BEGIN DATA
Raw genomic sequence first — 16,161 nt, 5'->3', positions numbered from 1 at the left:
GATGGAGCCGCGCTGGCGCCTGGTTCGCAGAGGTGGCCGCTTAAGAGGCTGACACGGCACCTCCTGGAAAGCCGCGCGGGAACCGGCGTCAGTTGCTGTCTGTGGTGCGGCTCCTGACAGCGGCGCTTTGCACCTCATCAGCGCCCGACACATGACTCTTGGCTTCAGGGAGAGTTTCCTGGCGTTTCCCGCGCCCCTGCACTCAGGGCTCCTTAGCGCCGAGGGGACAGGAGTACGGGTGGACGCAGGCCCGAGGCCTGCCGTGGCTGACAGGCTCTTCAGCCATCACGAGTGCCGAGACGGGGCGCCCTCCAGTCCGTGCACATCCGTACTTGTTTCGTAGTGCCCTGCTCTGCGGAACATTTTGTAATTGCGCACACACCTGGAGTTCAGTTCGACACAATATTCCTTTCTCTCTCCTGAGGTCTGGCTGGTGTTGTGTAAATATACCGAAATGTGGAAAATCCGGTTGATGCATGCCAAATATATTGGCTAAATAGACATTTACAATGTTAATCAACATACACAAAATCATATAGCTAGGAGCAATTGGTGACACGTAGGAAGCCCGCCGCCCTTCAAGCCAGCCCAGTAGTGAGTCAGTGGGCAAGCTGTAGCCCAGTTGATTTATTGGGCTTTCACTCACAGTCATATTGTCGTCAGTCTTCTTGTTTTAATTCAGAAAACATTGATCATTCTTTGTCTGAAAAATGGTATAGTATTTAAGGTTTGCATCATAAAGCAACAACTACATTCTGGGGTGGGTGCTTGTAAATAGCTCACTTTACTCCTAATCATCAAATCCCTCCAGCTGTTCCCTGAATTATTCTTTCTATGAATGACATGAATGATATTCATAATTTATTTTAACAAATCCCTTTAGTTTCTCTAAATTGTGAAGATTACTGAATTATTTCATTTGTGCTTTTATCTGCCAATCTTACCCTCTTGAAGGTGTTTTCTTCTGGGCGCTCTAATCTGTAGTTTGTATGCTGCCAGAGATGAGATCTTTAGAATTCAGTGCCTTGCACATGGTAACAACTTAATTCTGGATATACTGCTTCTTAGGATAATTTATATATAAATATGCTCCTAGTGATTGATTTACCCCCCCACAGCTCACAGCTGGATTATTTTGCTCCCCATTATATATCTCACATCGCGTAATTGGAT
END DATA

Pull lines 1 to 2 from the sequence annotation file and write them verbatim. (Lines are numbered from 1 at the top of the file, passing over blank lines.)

Raw genomic sequence first — 16,161 nt, 5'->3', positions numbered from 1 at the left:
GATGGAGCCGCGCTGGCGCCTGGTTCGCAGAGGTGGCCGCTTAAGAGGCTGACACGGCACCTCCTGGAAAGCCGCGCGGGAACCGGCGTCAGTTGCTGTCTGTGGTGCGGCTCCTGACAGCGGCGCTTTGCACCTCATCAGCGCCCGACACATGACTCTTGGCTTCAGGGAGAGTTTCCTGGCGTTTCCCGCGCCCCTGCACTCAGGGCTCCTTAGCGCCGAGGGGACAGGAGTACGGGTGGACGCAGGCCCGAGGCCTGCCGTGGCTGACAGGCTCTTCAGCCATCACGAGTGCCGAGACGGGGCGCCCTCCAGTCCGTGCACATCCGTACTTGTTTCGTAGTGCCCTGCTCTGCGGAACATTTTGTAATTGCGCACACACCTGGAGTTCAGTTCGACACAATATTCCTTTCTCTCTCCTGAGGTCTGGCTGGTGTTGTGTAAATATACCGAAATGTGGAAAATCCGGTTGATGCATGCCAAATATATTGGCTAAATAGACATTTACAATGTTAATCAACATACACAAAATCATATAGCTAGGAGCAATTGGTGACACGTAGGAAGCCCGCCGCCCTTCAAGCCAGCCCAGTAGTGAGTCAGTGGGCAAGCTGTAGCCCAGTTGATTTATTGGGCTTTCACTCACAGTCATATTGTCGTCAGTCTTCTTGTTTTAATTCAGAAAACATTGATCATTCTTTGTCTGAAAAATGGTATAGTATTTAAGGTTTGCATCATAAAGCAACAACTACATTCTGGGGTGGGTGCTTGTAAATAGCTCACTTTACTCCTAATCATCAAATCCCTCCAGCTGTTCCCTGAATTATTCTTTCTATGAATGACATGAATGATATTCATAATTTATTTTAACAAATCCCTTTAGTTTCTCTAAATTGTGAAGATTACTGAATTATTTCATTTGTGCTTTTATCTGCCAATCTTACCCTCTTGAAGGTGTTTTCTTCTGGGCGCTCTAATCTGTAGTTTGTATGCTGCCAGAGATGAGATCTTTAGAATTCAGTGCCTTGCACATGGTAACAACTTAATTCTGGATATACTGCTTCTTAGGATAATTTATATATAAATATGCTCCTAGTGATTGATTTACCCCCCCACAGCTCACAGCTGGATTATTTTGCTCCCCATTATATATCTCACATCGCGTAATTGGAT